Some scientists are now pushing for the implementation of softer engineered solutions, such as the rewilding of our rivers. Rewilding rivers, among other elements, requires the redesigning of curves and snags back into the river system along with connecting rivers to uninhabited land designated for flooding.The likelihood for downstream flooding can be greatly reduced by creating a catchment for sediment and rock, ultimately reducing the energy and speed of the river.

  • In August 2013, Alberta WaterSMART released the collaborative White Paper,The 2013 Great Alberta Flood: Actions to Mitigate, Manage and Control Future Floods. A broad group of practitioners from across Alberta, Canada and the world participated in developing this paper. The paper was created to provide proactive recommendations for flood management in Alberta.  

    During the creation of the paper, two draft versions were posted on the Alberta WaterPortal with the intent of collecting public feedback. The response was excellent, leading to the creation of two separate feedback documents, which are available here.

    Since the release of the original White Paper, much has been accomplished by different levels of government, various provincial organizations, businesses and individuals. To reflect these efforts, Alberta WaterSMART has revisited the recommendations outlined in the White Paper and created The 2013 Great Alberta Flood: Progress Report on Actions to Mitigate, Manage and Control Flooding to highlight actions and activities undertaken to date, and to outline planned next steps.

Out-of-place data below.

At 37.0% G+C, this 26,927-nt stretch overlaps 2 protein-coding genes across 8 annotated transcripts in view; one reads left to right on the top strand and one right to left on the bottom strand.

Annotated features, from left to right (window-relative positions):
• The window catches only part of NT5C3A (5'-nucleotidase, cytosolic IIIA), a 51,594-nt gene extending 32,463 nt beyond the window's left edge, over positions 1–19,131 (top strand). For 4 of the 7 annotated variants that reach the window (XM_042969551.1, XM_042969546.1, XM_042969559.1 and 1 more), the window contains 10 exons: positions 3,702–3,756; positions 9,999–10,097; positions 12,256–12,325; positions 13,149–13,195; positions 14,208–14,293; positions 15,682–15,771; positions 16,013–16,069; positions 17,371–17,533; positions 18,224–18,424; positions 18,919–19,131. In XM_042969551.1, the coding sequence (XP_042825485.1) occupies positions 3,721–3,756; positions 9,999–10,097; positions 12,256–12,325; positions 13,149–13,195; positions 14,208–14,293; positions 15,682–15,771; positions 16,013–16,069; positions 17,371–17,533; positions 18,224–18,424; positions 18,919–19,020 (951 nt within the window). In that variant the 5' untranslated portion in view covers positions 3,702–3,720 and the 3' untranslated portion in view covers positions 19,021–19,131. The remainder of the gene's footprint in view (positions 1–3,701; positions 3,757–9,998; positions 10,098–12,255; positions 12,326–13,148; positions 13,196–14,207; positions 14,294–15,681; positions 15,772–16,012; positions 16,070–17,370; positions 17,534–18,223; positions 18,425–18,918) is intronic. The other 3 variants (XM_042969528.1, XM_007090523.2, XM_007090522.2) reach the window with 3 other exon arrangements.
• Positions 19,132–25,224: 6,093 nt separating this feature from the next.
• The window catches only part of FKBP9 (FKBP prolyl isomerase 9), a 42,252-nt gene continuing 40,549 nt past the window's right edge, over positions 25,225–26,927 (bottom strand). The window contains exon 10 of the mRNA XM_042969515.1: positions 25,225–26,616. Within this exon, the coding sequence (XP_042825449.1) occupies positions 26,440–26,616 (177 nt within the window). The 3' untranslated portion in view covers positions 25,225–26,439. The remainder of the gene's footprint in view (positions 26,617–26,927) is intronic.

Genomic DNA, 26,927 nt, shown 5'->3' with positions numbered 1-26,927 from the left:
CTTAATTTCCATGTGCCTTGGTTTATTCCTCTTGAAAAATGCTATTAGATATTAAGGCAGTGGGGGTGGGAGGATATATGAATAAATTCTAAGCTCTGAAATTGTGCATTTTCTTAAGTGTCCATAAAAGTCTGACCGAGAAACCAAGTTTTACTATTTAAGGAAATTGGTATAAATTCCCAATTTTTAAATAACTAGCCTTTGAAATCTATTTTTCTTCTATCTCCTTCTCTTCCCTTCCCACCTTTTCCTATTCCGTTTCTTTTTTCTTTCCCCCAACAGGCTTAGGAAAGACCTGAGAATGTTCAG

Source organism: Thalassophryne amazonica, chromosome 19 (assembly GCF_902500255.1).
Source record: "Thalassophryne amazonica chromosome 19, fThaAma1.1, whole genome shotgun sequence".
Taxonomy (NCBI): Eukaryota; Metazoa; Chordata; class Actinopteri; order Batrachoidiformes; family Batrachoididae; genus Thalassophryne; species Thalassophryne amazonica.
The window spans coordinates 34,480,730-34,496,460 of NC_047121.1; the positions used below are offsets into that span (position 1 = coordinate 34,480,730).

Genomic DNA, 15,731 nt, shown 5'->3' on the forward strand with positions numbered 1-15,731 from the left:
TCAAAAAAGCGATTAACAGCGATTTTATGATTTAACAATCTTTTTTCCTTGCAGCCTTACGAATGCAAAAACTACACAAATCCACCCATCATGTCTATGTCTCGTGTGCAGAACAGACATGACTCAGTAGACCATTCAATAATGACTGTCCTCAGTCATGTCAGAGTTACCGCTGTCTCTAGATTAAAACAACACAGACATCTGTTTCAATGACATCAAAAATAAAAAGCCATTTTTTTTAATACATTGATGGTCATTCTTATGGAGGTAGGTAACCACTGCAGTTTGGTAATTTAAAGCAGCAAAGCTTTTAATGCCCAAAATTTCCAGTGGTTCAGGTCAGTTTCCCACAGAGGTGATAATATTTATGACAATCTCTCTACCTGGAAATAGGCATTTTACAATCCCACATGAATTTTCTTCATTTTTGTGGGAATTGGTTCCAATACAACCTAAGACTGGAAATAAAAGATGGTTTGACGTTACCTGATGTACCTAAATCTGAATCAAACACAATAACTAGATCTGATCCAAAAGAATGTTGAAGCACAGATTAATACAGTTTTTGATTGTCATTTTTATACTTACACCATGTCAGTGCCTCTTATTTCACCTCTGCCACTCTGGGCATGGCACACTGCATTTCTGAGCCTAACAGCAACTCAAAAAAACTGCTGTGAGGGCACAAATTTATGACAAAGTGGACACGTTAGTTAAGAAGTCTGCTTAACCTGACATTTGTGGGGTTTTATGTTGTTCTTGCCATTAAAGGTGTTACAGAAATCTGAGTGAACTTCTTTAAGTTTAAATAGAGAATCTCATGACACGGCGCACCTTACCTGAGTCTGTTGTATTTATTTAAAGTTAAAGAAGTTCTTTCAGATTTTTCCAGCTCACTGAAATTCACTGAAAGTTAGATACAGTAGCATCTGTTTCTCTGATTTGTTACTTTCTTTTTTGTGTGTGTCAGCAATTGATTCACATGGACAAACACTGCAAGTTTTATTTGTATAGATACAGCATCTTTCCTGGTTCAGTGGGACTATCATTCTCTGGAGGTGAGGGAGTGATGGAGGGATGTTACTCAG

• A final copy of The 2013 Great Alberta Flood: Actions to Mitigate, Manage and Control Future Floods whitepaper has been released. This document consists of collaborative recommendations made by Canada’s leading water experts. The document has been evolving for over a month thanks to the received feedback from water experts and Albertans. This document was written as a collaborative teamwork to determine the recommended actions that should be taken to strategize for future flooding.

    During the creation of this report, two draft versions were posted here with the request for public feedback. The response was excellent, leading to the creation of a separate feedback document titled The 2013 Great Alberta Flood: Actions to Mitigate, Manage and Control Future Floods Feedback Compendium which catelogues the feedback received. 

    We’d like to thank everyone who sent in feedback on the draft iteration when it was posed two weeks ago. Additional information about this document will be posted on the Alberta WaterSMART website as it arises.  

    If you didn’t get a chance to share your feedback or if you have additional thoughts after reading the final version of the whitepaper please do not hesitate to contact us, and like always please continue to check our news section for updates on what is happening around water in Alberta.

  • Welcome to the last instalment in our 'Summer Stories Worth Revisiting' series. This summer there were a number of water stories that took an interesting turn and this past week we've been reposting five stories that are worth a second look. Our last post looks at water restrictions that impacted Okotoks, Turner Valley and Black Diamond in 2014.